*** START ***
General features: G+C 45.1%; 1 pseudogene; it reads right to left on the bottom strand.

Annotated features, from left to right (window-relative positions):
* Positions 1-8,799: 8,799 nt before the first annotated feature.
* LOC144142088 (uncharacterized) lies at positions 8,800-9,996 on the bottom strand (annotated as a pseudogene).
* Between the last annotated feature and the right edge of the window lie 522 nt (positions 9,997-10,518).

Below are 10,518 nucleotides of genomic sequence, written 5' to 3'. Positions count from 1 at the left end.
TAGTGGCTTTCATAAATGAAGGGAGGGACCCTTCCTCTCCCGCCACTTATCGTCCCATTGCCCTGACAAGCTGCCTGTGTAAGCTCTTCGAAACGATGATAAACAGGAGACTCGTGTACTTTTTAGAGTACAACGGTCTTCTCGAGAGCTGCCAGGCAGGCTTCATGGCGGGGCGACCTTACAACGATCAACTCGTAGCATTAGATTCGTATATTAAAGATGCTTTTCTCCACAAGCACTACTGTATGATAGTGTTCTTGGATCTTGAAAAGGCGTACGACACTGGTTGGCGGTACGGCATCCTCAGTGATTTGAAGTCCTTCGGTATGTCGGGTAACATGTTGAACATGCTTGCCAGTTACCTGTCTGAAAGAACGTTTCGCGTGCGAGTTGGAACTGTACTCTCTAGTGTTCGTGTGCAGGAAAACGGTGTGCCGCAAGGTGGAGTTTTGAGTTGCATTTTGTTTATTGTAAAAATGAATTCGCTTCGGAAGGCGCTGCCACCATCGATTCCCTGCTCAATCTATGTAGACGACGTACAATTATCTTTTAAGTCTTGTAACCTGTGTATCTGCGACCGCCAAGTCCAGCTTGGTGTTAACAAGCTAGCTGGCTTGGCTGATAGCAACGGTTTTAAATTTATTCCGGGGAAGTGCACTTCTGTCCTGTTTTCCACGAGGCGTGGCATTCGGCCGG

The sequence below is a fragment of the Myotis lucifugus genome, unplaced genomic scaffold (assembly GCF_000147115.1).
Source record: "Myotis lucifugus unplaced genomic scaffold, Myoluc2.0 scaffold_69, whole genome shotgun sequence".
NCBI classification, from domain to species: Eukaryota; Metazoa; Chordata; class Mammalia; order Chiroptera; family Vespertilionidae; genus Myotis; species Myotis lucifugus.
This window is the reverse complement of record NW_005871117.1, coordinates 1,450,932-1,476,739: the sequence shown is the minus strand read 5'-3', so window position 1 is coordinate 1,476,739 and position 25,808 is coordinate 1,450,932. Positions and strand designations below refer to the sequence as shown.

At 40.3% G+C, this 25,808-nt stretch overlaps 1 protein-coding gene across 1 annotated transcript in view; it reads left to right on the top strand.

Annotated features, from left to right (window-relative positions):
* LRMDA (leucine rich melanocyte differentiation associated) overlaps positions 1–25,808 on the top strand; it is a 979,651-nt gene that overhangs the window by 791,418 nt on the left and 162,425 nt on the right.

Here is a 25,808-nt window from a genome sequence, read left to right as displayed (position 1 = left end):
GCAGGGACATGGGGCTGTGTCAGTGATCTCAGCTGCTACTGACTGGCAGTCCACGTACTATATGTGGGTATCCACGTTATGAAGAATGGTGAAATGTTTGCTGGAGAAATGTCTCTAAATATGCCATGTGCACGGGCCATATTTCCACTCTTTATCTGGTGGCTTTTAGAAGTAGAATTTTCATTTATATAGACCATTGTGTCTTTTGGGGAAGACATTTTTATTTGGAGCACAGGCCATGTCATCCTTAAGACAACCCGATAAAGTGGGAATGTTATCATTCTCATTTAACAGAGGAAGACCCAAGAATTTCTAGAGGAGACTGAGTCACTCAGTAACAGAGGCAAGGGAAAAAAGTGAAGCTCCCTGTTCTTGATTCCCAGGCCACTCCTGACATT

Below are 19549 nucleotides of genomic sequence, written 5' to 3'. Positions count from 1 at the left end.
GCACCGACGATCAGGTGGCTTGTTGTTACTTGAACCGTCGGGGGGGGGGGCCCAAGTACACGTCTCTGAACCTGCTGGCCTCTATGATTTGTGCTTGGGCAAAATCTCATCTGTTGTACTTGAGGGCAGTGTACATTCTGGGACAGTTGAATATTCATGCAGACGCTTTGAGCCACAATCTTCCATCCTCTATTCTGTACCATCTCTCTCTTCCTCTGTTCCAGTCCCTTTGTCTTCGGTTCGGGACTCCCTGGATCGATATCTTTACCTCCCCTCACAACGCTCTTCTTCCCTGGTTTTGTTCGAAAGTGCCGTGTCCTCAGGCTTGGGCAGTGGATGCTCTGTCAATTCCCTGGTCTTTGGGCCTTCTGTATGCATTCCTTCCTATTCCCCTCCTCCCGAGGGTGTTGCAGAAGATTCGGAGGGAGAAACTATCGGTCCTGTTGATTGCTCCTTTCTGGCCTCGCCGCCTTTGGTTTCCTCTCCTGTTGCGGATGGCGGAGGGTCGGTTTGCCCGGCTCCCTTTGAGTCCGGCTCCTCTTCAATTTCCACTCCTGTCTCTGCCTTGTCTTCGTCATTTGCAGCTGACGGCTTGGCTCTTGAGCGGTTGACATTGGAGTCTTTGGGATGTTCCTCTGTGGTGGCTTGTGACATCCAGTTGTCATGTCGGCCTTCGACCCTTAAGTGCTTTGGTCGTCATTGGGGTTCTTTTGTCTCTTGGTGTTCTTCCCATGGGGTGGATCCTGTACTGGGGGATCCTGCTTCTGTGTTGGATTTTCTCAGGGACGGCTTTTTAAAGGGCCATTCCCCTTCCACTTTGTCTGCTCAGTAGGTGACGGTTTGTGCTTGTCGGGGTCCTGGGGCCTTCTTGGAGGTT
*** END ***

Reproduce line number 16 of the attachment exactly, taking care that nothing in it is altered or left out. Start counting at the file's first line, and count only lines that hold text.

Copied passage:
GCAGGGACATGGGGCTGTGTCAGTGATCTCAGCTGCTACTGACTGGCAGTCCACGTACTATATGTGGGTATCCACGTTATGAAGAATGGTGAAATGTTTGCTGGAGAAATGTCTCTAAATATGCCATGTGCACGGGCCATATTTCCACTCTTTATCTGGTGGCTTTTAGAAGTAGAATTTTCATTTATATAGACCATTGTGTCTTTTGGGGAAGACATTTTTATTTGGAGCACAGGCCATGTCATCCTTAAGACAACCCGATAAAGTGGGAATGTTATCATTCTCATTTAACAGAGGAAGACCCAAGAATTTCTAGAGGAGACTGAGTCACTCAGTAACAGAGGCAAGGGAAAAAAGTGAAGCTCCCTGTTCTTGATTCCCAGGCCACTCCTGACATT